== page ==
Cigar Diary: Mexico's Cigar King
Max Gutmann is one of the world's great collectors of Cuban cigars as well as Mexico's official Cuban cigar agent.
From the Print Edition:
Armand Assante, Mar/Apr 2008
(continued from page 8)
Gutmann: Of course, it all depends on your budget. You can just start with one box. And you don't smoke all the cigars and you see how they develop with age. And then buy another box once in a while and keep them. Increase your pleasure little by little. You need to know what year they were boxed and then you go from there. It is like collecting wine. There are good years and bad years. It is less of a problem now with Cuban cigars, but in the past there have been years when hurricanes have affected the crop, or blue mold. But it hasn't been like that for a while.
CA: Is storage important for collecting?
Gutmann: Yes. They have to be in the proper humidification. You can have the best cigar in the world, but if it is dry, it is going to taste horrible.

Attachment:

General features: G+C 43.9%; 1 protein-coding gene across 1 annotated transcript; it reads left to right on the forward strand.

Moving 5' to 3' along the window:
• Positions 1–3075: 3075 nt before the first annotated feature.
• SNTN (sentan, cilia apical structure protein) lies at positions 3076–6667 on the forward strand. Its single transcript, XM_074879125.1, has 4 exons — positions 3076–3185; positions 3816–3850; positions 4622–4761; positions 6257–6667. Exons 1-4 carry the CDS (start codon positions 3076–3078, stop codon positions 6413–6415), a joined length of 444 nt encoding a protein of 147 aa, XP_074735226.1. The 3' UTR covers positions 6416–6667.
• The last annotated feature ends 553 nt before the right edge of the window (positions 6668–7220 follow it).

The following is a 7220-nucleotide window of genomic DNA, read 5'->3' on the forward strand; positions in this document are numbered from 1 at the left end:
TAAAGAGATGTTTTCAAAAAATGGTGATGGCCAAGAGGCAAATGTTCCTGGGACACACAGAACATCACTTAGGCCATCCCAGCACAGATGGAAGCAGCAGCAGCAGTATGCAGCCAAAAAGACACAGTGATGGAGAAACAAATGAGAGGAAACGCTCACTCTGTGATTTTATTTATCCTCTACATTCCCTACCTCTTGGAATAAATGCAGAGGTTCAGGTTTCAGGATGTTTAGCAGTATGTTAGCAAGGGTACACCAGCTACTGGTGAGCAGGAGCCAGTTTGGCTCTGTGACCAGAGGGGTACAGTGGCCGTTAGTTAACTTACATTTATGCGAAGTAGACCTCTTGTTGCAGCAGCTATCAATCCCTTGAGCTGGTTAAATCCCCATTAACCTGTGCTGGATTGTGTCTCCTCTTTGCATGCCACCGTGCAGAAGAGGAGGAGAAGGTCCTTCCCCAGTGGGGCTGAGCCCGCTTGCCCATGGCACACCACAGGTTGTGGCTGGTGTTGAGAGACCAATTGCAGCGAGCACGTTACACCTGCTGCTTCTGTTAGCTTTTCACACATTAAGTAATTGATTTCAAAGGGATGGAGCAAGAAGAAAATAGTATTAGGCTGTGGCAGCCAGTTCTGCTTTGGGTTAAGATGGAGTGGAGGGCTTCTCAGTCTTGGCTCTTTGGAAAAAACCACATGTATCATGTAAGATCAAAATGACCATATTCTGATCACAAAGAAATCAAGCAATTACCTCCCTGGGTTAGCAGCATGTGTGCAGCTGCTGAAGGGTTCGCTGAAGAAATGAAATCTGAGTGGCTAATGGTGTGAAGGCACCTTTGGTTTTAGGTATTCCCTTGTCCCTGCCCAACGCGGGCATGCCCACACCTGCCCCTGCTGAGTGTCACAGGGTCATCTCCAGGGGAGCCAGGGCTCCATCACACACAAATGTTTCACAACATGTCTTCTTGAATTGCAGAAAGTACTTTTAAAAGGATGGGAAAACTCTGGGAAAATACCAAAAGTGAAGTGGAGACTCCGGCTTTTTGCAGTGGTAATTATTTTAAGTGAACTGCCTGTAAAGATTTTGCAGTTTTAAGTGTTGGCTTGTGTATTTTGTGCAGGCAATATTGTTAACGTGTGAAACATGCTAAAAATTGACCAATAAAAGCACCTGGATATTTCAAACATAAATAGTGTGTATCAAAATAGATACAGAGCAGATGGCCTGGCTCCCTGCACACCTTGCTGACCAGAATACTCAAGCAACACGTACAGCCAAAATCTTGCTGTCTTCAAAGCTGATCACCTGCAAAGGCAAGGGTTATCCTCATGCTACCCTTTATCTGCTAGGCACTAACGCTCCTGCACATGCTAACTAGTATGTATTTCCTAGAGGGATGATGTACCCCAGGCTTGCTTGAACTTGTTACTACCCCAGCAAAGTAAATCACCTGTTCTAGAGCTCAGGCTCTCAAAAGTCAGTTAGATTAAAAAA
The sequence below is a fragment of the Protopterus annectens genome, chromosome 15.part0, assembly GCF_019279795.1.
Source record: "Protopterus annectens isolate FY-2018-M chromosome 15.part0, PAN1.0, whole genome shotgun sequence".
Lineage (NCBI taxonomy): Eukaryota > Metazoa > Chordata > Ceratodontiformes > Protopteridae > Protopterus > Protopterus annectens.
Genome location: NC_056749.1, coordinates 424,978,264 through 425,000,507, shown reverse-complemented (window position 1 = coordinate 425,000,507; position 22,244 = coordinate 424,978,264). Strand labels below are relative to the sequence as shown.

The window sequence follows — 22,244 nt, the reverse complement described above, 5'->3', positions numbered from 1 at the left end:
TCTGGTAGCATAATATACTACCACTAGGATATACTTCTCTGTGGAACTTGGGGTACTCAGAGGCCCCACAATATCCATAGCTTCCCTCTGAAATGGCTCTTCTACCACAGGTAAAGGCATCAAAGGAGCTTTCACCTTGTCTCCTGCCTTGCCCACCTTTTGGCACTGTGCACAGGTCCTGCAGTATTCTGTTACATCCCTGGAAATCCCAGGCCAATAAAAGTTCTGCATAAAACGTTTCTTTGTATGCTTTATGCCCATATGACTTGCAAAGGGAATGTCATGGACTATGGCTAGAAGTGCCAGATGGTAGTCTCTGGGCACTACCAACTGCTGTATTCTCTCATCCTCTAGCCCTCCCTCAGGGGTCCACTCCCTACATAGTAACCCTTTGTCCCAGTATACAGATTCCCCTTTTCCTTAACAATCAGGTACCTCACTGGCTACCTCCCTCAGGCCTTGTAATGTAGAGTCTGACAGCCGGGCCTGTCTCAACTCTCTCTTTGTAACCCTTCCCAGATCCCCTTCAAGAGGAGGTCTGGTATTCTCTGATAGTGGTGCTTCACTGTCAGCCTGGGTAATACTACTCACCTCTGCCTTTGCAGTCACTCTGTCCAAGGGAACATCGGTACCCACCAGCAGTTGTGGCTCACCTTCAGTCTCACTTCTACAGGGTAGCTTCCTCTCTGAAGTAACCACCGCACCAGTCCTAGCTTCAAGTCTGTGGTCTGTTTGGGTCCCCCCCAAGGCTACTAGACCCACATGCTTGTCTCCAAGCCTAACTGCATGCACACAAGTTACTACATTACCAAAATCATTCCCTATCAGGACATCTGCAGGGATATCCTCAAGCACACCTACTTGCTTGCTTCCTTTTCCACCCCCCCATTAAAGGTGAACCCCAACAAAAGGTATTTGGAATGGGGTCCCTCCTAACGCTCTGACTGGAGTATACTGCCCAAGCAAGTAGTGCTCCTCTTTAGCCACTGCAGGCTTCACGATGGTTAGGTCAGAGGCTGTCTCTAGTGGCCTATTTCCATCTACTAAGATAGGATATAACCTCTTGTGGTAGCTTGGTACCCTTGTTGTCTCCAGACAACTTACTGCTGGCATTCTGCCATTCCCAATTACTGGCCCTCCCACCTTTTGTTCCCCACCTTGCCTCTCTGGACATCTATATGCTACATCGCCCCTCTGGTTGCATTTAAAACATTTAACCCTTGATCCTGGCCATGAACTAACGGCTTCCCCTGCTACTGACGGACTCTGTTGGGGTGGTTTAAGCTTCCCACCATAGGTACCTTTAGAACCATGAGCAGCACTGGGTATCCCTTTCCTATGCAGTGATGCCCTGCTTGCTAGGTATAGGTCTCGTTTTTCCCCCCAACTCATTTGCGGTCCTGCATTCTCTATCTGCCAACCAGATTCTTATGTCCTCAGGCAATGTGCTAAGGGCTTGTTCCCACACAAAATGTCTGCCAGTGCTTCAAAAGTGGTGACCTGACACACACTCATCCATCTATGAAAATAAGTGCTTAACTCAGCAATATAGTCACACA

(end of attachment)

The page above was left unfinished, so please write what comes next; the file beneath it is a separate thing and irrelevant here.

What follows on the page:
CA: What is the humidity you recommend?
Gutmann: I keep them at 74 percent humidity. But Mexico City is at a very high altitude. Otherwise, I would keep them at 70 percent. I keep the temperature at 57 to 60 degrees Fahrenheit.
CA: That is really cold.
Gutmann: Yes. But you will never have any problems with bugs. The bugs appear when it gets too hot. You have one beetle and it can ruin all of your cigars. So I keep it cold. I have to wear a sweater when I go into my humidor.
CA: You also collect a lot of accessories ...cutters, bands, boxes, furniture...everything.
Gutmann: Yes. I have been collecting things like that for many, many years. When I am in Europe, like London or Paris, I always go to the antique markets to look for things. Unfortunately, the prices for these things have really gone up. Years ago they didn't cost anything. These pieces became expensive after the cigar boom and everybody wanted them. Some of the prices are really ridiculous now. Most of [the pieces] are from the 1800s.
It's interesting how all the cutters and the humidors from that period are relatively small because the cigars smoked were very small. They were like the Cuabas.
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